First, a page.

Royals honor Topekan, World War II veteran Jim Freel with Buck O'Neil Legacy Seat

(WIBW) - As the national anthem played on the Fourth of July at Kauffman Stadium, Jim Freel stood still, holding a salute while donning a Marines shirt.

Courtesy of Fox Sports Kansas City

The seat he stood over is like none other at the ballpark. It's known as the Buck O'Neil Legacy Seat.

The Royals honor a recipient who exemplifies the giving and serving spirit of O'Neil every game by giving them the seat he sat in as a fan and scout. O'Neil was a former Negro Leagues star who became the first African American coach in Major League Baseball.

For this holiday, Freel was a fitting recipient.

"I'm a patriot," Freel said. "A downright patriot. I love this country. I had the privilege of fighting for our country when we were attacked by the Japanese."

The 96-year-old World War II veteran fought at the Battle of Iwo Jima as a Marine. And he still carries pieces of one of our country's most famous battles.

They are scattered around a den decorated with relics of service. He first pulls a small jar of sand off of a mantle. It's from the beaches of Iwo Jima. He pours a little into his hand and explains.

"It's real sharp and will cut right through your dungarees," Freel said, running a finger over the sand. "You'd crawl on it and it'd actually make you bleed."

Then, there's a wall with multiple military pictures, many of which feature Iwo Jima.

"My unit landed right next to the volcano on Green Beach," Freel said, as he points to a picture of the volcano. "I was in the second wave. It was different than any other island that we hit.

"Previously, the Japanese tried their best to keep us off the shore. But on Iwo, they let us land and get up beyond the beaches before they opened fire."

And as he crawled on the beach, that's when Freel got what he calls his Japanese souvenir. He was struck with shrapnel, or bullet fragments, from enemy fire. All of these years later, some of it remains in his neck.

The wound earned him a Purple Heart award. Two months after he was wounded, he hitchhiked back home to Topeka and experienced a loss: the death of his brother.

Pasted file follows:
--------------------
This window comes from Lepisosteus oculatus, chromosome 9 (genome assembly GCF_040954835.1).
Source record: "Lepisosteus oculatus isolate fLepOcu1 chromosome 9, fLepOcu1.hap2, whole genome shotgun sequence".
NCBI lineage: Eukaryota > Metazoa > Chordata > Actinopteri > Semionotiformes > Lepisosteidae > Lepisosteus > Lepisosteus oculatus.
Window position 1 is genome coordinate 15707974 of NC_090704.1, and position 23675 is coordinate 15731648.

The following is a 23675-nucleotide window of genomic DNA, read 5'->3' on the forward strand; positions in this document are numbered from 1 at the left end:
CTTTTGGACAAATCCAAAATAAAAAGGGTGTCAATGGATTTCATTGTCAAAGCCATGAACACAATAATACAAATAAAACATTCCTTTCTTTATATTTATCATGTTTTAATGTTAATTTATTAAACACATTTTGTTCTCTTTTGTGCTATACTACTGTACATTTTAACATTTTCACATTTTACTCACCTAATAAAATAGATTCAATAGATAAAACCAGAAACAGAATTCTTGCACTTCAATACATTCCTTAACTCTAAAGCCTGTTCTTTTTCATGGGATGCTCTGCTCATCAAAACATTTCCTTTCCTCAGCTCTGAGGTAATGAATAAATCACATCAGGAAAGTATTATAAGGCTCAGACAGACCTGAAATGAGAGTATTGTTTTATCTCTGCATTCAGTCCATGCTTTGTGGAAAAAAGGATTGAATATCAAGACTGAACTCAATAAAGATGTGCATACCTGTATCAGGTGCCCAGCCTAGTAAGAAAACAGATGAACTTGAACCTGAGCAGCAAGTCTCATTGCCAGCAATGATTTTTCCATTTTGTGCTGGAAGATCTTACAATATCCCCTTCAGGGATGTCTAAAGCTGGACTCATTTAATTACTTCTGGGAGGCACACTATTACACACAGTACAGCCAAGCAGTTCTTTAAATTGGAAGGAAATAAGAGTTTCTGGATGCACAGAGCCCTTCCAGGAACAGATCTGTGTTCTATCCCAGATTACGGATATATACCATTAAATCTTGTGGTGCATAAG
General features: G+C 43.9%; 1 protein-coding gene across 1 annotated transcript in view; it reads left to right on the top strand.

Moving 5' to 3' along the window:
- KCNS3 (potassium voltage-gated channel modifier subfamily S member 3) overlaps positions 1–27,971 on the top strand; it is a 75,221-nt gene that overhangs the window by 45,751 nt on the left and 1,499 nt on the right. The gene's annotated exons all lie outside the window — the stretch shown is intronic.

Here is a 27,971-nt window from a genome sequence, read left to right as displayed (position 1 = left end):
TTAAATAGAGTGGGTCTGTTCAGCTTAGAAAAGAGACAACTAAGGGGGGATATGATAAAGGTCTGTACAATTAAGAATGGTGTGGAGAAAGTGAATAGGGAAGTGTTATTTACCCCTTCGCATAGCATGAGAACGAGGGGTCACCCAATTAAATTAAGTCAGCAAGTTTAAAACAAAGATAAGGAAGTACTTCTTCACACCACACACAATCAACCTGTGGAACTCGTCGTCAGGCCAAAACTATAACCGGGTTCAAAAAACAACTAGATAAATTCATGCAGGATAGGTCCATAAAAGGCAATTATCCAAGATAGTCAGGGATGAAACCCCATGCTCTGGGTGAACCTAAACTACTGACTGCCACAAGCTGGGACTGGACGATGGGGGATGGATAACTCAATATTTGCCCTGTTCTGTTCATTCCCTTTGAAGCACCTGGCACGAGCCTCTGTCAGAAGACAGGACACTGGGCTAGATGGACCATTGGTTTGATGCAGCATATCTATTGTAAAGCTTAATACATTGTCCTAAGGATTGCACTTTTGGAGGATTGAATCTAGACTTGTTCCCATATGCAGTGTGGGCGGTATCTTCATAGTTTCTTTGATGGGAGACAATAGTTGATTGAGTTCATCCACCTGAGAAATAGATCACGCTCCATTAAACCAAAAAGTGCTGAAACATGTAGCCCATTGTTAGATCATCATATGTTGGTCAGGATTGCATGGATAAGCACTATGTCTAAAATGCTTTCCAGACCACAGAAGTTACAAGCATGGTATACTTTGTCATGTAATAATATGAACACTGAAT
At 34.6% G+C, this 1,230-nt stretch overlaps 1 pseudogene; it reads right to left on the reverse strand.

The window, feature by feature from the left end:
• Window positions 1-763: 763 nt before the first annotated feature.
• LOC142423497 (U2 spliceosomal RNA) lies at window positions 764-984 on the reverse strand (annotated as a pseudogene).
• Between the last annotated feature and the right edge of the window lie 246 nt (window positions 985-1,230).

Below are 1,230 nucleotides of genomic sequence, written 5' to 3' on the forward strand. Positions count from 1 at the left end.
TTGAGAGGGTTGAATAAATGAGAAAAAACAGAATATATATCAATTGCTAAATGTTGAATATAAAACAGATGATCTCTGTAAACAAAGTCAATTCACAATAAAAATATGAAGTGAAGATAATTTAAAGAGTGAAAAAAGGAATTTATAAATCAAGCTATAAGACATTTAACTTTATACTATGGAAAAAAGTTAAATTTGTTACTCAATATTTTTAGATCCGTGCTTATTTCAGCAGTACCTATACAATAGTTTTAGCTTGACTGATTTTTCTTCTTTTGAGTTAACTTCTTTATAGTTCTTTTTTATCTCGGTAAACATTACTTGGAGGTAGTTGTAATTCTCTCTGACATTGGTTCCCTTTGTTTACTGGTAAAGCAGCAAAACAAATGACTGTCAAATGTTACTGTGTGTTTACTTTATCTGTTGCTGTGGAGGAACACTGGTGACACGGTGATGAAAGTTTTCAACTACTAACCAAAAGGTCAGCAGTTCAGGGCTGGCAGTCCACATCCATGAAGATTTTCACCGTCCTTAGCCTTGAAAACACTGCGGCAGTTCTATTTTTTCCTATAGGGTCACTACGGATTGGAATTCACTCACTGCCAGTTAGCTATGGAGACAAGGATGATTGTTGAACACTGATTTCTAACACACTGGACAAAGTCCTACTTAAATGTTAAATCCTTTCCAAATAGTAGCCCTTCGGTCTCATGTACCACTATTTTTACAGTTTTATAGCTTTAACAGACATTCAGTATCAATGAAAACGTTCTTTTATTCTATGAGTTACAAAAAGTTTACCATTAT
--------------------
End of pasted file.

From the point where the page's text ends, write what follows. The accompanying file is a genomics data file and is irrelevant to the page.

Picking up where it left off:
"This flag was presented to my mother at my brother's funeral when they brought the body back," Freel said as he pointed to a framed and folded flag above a picture of his brother.

Billy Bob Freel was killed at the Battle of Okinawa in May of 1945 just three days after his 21st birthday.

"I think about him quite often, especially when I come down into this room," Freel said. "He always had a smile on his face, except if you rattled him. But he had an Irish temper to go with it. And I miss him. A great inspiration to me."

His brother's memory inspired Freel to a life of public service. He served as the chief of Topeka Police as well as a special agent for the U.S. Department of Labor.

"He's devoted his life to public service," his son Rick Pannone said. "Nothing seems to really rattle him at all. He just goes about everything on an even keel."

And that's what led some friends whom he has coffee with to nominate him for the Legacy Seat. Freel waved to the crowd and even took his hat off when he was recognized by the team. But he wants to send a selfless message when folks look at his life.

"I don't want them to think of me as an individual," Freel said. "I want them to think of me as part of the biggest team or brotherhood of military people that has ever been assembled. I'm just grateful that our nation can afford to have the relaxation of sports teams."

And that's due, in part, to people like him.